There’s always drama at the annual crossword tournament, no matter how funny that sounds to people who have never been to one. Over the years, we’ve seen down-to-the-wire finishes, tragic mental errors, come from behind victories, and the occasional total rout.
There was drama at the crossword tournament this year, too, but the bulk of it occurred long before the finalists performed for a large audience on oversized crossword grids. What we mainly got from the finals themselves was déjà vu: In the top-ranked A division, we had the same three contestants as last year: reigning champ Dan Feyer, five-time champ Tyler Hinman, and crowd favorite and multiple-time finalist Anne Erdmann. To the casual observer, it might have seemed pre-ordained — as if only these three solvers were talented enough to make it to this moment. But that’s not the case at all. In fact, considering everything that happened this weekend, it was downright amazing that these three people should be back on stage together.
Out of 600 or so competitors, there are a dozen solvers, maybe fewer, who have the blazing speed and nimble brains necessary to make it to the winner’s circle. While the rest of us compete primarily against ourselves, hoping to do a little better than last year’s rankings, these dozen solvers are edging past each other, dropping back, fighting for every precious point.
For those of us who are not A solvers, trying to keep track of what is happening in that topmost tier is a bit like watching an aerial dogfight from the ground: You get a general sense of chaotic action, but it’s hard to understand exactly what is going on. All we knew for a while — and nobody could quite believe this — was that Dan Feyer had made a mistake on puzzle 3. Jaws dropped and eyes widened when the early scoring was released: The reigning champ, whose lightning-fast speed solving had yanked the tournament into a new era, was sitting in twelfth place.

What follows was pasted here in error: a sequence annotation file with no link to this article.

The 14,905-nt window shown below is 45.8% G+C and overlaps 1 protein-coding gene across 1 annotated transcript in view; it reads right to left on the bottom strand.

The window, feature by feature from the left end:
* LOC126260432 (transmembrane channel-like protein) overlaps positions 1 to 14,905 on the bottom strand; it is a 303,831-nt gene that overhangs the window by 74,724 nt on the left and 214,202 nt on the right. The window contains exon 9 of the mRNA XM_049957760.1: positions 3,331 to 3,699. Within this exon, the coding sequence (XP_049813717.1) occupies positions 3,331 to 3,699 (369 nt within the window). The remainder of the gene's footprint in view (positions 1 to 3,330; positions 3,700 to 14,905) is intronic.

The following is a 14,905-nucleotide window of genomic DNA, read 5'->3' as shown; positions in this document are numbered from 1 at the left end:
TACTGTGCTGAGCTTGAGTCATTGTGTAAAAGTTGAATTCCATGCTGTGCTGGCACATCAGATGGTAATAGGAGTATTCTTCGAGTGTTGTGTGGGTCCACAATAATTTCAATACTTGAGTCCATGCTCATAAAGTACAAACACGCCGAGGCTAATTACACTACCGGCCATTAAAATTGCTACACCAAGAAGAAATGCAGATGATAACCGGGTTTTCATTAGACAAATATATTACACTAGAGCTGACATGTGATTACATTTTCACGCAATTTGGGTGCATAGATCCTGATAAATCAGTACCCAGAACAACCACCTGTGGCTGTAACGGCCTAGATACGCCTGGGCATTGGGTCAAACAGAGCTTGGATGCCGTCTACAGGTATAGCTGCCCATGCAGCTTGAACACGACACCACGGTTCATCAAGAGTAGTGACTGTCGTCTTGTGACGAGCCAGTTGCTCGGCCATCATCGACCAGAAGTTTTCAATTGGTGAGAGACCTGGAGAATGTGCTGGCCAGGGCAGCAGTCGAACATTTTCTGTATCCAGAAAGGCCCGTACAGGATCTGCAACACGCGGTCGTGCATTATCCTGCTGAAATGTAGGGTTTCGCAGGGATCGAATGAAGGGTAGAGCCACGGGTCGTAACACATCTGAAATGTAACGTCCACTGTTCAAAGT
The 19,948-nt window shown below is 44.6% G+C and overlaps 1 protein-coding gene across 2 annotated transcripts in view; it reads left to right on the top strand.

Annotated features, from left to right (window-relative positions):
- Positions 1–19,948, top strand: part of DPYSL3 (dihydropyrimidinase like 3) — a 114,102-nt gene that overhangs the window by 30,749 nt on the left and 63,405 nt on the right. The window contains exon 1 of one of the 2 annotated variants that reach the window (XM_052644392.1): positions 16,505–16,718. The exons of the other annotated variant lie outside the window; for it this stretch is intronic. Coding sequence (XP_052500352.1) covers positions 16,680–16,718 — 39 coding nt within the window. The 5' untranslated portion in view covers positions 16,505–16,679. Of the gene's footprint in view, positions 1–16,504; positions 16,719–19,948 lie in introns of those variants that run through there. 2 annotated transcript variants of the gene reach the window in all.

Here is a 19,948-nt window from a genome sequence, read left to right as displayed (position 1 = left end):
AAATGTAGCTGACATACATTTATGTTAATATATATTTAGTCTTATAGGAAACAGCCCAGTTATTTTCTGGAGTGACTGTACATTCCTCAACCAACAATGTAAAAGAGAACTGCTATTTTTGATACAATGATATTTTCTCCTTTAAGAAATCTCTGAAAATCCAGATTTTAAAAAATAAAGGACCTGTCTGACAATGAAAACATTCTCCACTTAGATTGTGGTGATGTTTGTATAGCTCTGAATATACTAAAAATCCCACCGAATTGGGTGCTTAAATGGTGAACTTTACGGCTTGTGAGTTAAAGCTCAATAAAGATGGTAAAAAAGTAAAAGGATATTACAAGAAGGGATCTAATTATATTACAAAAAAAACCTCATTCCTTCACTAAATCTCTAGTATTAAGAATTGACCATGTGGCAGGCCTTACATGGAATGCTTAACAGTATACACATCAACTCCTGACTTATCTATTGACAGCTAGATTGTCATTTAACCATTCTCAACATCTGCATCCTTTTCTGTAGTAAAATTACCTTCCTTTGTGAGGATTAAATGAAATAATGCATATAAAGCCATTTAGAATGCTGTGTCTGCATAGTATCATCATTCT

And then it came out that two-time finalist Anne Erdmann had made a mistake, too — on the very first puzzle, the softball of the tournament. Or at least she says she made a mistake. The judges didn’t think so. Based on what Anne told me, I don’t think so, either: She clearly knew the word, but simply didn’t write the letter O as neatly as she might have. But the competitors in the ACPT are traditionally honest to a degree that would leave a lot of people dumbfounded. Anne didn’t want to get to the finals on a maybe, not even a 95% probably. At her insistence, points were deducted from her score, and she sank in the rankings as well.
So for a while, the oh-so-predictable finals weren’t predictable at all. Instead, it looked like there were going to be several new finalists up there — maybe David Plotkin, who had won the B division last year in such dramatic fashion (he came in first by one-tenth of a second); maybe Francis Heaney who had appeared in the A finals several times but has never won; maybe even Al Sanders, a multitime finalist whose near win/tragic loss was fully documented in the movie Wordplay. With the favorites seemingly out of the way on errors, any of them or several others, with a little luck, could have made it into the final three.